qi


Acupuncture Today
January, 2003, Vol. 04, Issue 01
 
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Let's Not Throw the Water Buffalo Out with the Bath Water

Dear Editor:

I would like to respond to the November 2002 article, "Consensus Conference on Protecting Medicinal Plants and Animals in Oriental Medicine." While we must find substitutes for endangered species (both plant and animal), the statement that "all Chinese medicine should be derived from plants rather than animals" might derail the discussion.

Water buffalo horn is an abundant byproduct of food production, and is very useful for some patients receiving radiation treatments. Let's not throw the water buffalo out with the bath water.

Mercy Yule, LAc
Bellevue, Washington


Do Not Overlook the Taoist Lineage

Dear Editor:

In relation to the debate about Oriental medical education in America, there is a tradition that does not seem to be mentioned.

The lineage I grew up with is Taoist. My martial arts teachers were the first to introduce me to Oriental medicine. We learned tuina and bonesetting early on, then needles; herbs; cooking; calligraphy; and something that we didn't have a name for, now known as feng shui.

Our teachers would ask, "Where is your qi? Where is your opponent's qi? How will you win this encounter?" As we came to healing, we had the same questions: "Where is the qi? Where is it not? Where is it yin or yang, over or underactive ...?" The technique of palpating the pulse was an eternal listening to these flows in the wrist: where the meridians go; how a channel differs on its course. We didn't start out meditating on the pulse of the patient, but with all the time that it took, that surely is what we were doing. The palpating and intuitive skills we absorbed have been with me ever since, and have certainly been expanded upon.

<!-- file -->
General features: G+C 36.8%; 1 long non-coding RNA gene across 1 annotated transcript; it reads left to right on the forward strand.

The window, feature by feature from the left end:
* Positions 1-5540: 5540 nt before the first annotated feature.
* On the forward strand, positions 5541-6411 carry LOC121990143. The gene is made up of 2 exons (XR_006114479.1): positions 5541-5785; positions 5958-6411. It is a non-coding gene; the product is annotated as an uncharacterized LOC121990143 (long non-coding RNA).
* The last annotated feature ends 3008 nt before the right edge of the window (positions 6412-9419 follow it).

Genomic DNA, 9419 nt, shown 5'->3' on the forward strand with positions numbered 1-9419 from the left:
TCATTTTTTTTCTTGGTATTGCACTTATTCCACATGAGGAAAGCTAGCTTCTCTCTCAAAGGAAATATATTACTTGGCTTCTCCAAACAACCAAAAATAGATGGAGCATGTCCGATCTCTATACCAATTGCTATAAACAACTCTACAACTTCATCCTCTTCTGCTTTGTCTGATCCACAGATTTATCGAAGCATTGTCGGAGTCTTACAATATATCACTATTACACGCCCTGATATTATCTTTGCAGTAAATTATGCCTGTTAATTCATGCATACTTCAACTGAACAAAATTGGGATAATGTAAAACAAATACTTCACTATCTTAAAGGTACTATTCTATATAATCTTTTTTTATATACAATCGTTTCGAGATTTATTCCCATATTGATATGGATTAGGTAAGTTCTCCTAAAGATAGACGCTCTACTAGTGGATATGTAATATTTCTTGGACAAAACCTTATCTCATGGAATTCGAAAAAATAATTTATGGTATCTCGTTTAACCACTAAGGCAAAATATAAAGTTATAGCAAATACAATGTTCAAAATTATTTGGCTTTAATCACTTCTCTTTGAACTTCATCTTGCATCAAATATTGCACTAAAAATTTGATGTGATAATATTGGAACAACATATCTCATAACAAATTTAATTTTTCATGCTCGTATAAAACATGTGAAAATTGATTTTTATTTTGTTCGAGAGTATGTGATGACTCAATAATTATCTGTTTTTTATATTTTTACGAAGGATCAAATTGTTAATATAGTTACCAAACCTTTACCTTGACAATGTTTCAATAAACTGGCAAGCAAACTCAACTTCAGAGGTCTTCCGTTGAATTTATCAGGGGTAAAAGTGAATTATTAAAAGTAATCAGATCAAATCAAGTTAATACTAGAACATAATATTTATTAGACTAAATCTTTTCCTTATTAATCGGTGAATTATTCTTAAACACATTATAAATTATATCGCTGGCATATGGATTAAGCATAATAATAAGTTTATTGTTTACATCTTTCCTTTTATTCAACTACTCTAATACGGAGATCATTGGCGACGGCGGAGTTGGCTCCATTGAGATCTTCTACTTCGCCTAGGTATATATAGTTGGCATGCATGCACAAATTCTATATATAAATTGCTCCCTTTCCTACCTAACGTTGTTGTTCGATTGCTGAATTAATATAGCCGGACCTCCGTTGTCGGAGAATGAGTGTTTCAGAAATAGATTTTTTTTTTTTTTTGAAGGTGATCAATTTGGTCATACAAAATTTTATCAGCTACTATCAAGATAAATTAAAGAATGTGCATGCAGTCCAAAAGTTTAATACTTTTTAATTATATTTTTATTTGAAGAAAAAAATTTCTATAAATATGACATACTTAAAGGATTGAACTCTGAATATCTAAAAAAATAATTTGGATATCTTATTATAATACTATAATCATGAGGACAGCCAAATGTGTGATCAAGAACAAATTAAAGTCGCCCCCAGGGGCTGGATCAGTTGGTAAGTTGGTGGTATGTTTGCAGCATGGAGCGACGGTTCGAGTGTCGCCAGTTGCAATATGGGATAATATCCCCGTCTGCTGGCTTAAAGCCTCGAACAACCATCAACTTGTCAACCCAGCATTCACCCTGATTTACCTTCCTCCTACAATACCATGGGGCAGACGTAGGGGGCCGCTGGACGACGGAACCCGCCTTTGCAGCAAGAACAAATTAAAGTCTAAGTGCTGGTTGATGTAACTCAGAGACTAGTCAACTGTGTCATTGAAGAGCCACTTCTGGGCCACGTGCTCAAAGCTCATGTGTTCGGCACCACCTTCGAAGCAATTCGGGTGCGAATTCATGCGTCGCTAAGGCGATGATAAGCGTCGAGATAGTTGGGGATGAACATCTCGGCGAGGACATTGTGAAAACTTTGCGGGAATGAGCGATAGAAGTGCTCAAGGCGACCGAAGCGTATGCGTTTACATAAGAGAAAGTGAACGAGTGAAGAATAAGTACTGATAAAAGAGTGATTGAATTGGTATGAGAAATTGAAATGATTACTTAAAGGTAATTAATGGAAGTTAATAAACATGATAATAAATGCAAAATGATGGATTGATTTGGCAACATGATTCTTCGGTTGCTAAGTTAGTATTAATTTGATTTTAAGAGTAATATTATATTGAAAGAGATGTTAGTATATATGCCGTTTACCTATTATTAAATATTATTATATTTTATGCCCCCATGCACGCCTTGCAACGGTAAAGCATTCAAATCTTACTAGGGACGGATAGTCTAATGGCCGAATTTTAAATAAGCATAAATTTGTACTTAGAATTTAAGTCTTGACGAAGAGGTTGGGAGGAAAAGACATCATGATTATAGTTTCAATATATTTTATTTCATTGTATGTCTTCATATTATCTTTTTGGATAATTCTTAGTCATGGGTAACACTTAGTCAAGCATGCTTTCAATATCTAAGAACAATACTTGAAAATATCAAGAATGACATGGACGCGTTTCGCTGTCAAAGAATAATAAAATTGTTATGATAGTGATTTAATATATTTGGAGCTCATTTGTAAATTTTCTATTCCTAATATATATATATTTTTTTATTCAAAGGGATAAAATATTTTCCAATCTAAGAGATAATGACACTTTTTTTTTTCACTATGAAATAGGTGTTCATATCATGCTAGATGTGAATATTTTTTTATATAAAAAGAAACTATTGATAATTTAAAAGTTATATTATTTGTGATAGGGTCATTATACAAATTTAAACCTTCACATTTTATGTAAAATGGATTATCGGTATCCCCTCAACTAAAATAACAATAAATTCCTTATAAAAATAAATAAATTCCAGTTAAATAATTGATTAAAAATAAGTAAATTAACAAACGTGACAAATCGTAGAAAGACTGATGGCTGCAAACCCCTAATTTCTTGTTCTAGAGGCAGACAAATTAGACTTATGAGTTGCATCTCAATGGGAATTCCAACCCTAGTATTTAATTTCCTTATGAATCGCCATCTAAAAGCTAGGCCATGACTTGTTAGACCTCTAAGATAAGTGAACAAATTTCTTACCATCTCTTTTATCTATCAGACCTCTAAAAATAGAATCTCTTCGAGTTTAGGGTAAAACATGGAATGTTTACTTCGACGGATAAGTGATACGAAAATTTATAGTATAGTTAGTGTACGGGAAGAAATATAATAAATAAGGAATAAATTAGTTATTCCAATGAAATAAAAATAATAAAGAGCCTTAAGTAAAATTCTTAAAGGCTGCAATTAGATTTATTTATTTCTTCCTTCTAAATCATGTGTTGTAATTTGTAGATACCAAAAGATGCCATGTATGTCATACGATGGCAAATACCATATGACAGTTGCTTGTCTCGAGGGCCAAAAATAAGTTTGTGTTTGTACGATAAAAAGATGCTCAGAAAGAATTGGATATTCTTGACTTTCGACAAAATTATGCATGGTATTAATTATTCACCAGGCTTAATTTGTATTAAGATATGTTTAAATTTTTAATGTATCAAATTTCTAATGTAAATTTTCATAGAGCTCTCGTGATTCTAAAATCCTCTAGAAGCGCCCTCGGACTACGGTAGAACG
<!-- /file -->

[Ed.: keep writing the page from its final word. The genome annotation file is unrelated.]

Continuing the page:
Is there still a place for sensitivity and contemplation in Oriental medicine in America? Are students still being taught to feel the qi? Is there a kinesthetic sense being developed along with the intellect? In my over 25 years in practice, it still seems Oriental diagnosis is at least as accurate as Western diagnosis, and certainly a lot more cost-effective.

Kenneth R. Koles, PhD, DSc, RAc
Shaker Heights, Ohio


Thank You, Dr. Amaro

Dear Editor:

Thank you for printing the article "Breath of the Dragon: How to Create a Successful Life" (Editor's note: see the June 2002 issue). Dr. Amaro has compiled many universal truths that ring so true with me. I am amazed that Dr. Amaro has put so many laws in one article, as others have written entire books and spent lifetimes attempting to understand a single premise. Thank you, Dr. Amaro, for compiling all of these incredible laws in one place and sharing them with me and others through your article.

I am a chiropractic student at Northwestern Health Sciences University and was drawn to "Breath of the Dragon" and the truths stated therein about how to create a successful life. I have been lucky enough to experience acupuncture and herbal treatments here at our acupuncture school, and have been thoroughly impressed with the results. Fortunately, I have more questions than answers about how acupuncture works, but I'm convinced that it does. I intend to learn more about acupuncture myself and am planning on having an acupuncture practitioner work with me in my office when I graduate.

Thanks again for an excellent article, and for an educational and informative magazine.

Tom P. Spicer, third trimester student
Northwestern Health Sciences University
Bloomington, Minnesota


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